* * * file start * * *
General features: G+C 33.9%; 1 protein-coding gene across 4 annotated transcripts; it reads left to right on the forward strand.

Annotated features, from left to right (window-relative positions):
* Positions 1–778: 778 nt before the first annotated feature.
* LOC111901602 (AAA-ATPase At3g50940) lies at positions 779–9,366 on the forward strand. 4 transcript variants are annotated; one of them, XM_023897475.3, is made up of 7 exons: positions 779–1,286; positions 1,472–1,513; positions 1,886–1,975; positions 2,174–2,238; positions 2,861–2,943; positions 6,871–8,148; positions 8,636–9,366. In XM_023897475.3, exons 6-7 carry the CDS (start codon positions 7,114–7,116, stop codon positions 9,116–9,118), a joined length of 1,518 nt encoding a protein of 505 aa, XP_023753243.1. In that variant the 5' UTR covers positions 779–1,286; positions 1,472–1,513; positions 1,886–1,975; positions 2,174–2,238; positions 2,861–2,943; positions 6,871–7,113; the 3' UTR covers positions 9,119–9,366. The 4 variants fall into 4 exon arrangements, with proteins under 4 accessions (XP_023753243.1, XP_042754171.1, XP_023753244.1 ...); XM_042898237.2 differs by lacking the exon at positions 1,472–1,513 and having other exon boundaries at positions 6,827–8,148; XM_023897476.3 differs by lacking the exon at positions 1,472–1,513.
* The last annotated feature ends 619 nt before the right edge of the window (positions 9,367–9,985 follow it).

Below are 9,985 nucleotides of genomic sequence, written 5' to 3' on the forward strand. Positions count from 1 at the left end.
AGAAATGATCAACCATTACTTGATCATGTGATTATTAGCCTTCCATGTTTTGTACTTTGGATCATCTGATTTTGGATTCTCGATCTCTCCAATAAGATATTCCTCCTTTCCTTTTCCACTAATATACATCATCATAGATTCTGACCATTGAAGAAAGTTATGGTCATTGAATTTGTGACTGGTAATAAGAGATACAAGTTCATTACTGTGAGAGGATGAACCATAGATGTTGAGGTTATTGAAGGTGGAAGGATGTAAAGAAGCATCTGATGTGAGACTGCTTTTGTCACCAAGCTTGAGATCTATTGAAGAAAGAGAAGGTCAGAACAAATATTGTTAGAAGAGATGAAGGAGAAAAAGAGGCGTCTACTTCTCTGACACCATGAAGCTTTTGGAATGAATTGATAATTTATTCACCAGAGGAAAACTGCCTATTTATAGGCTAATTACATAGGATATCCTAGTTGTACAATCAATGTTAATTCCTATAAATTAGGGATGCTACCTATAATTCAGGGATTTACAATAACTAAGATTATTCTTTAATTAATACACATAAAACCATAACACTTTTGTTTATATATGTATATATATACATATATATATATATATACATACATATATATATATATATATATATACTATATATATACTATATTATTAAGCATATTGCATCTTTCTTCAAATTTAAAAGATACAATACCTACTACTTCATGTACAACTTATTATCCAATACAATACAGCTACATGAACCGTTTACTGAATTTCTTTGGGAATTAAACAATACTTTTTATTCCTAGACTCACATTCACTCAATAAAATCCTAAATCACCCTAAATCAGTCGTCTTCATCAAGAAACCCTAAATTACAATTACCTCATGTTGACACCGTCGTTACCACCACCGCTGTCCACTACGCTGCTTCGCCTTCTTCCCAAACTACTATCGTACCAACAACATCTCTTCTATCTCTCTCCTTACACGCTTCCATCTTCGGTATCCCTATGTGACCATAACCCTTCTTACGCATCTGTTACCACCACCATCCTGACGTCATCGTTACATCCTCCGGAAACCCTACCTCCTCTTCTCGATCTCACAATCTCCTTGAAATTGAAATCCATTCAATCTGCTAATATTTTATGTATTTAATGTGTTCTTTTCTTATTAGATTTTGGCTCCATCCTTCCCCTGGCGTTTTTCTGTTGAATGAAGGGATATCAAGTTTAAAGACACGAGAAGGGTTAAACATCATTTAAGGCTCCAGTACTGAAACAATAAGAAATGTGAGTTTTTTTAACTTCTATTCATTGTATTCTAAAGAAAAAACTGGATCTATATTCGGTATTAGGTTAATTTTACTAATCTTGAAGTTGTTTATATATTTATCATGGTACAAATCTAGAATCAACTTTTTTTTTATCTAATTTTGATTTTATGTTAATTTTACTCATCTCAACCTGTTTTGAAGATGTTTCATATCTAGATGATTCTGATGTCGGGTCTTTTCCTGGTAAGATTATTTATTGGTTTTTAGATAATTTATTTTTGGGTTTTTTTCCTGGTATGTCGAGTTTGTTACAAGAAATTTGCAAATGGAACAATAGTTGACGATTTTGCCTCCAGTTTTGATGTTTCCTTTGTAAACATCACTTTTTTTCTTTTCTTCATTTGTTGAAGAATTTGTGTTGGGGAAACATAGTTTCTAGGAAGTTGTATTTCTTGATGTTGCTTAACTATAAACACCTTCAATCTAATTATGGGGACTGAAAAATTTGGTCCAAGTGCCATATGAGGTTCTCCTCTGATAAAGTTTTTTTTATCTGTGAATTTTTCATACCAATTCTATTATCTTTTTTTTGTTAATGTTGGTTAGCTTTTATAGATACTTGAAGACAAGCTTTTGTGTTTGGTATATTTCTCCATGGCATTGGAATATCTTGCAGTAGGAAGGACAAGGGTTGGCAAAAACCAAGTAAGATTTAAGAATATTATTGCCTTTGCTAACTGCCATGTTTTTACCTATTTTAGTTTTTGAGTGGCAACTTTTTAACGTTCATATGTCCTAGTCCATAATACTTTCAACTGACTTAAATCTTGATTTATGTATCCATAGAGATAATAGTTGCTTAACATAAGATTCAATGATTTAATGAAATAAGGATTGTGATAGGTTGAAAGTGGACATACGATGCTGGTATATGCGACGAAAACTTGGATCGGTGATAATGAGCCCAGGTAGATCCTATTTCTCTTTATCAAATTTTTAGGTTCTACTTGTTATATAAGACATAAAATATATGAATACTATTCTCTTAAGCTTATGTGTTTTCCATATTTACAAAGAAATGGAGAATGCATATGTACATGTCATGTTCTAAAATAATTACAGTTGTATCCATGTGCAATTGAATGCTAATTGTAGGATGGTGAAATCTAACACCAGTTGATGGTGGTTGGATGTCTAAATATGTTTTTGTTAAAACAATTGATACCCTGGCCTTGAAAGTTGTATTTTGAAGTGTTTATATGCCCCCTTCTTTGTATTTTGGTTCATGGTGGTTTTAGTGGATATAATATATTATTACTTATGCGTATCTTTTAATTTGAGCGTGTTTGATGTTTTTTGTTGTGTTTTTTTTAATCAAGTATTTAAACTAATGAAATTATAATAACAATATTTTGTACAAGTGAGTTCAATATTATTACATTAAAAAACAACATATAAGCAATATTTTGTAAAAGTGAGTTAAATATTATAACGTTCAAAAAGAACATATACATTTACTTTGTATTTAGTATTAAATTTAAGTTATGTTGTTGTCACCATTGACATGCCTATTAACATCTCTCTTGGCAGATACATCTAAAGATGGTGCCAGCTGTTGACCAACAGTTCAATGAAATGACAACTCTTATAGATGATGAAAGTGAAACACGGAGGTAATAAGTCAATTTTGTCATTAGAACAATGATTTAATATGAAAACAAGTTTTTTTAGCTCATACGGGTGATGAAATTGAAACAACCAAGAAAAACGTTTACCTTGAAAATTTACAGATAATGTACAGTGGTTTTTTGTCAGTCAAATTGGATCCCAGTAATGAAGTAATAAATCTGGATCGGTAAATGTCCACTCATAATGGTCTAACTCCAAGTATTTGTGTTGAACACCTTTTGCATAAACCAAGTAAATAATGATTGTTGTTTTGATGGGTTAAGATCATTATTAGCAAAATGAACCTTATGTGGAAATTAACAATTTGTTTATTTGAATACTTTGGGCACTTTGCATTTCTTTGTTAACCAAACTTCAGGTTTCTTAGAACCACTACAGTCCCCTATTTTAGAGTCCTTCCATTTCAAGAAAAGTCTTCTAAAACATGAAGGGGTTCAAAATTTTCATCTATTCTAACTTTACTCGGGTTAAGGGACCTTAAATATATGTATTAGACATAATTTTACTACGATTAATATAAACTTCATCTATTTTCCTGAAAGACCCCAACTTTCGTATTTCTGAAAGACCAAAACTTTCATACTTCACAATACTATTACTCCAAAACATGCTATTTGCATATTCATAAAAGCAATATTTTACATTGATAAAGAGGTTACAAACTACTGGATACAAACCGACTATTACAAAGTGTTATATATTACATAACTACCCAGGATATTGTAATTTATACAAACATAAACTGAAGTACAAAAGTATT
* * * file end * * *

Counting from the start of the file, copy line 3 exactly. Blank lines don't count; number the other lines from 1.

* Positions 1–778: 778 nt before the first annotated feature.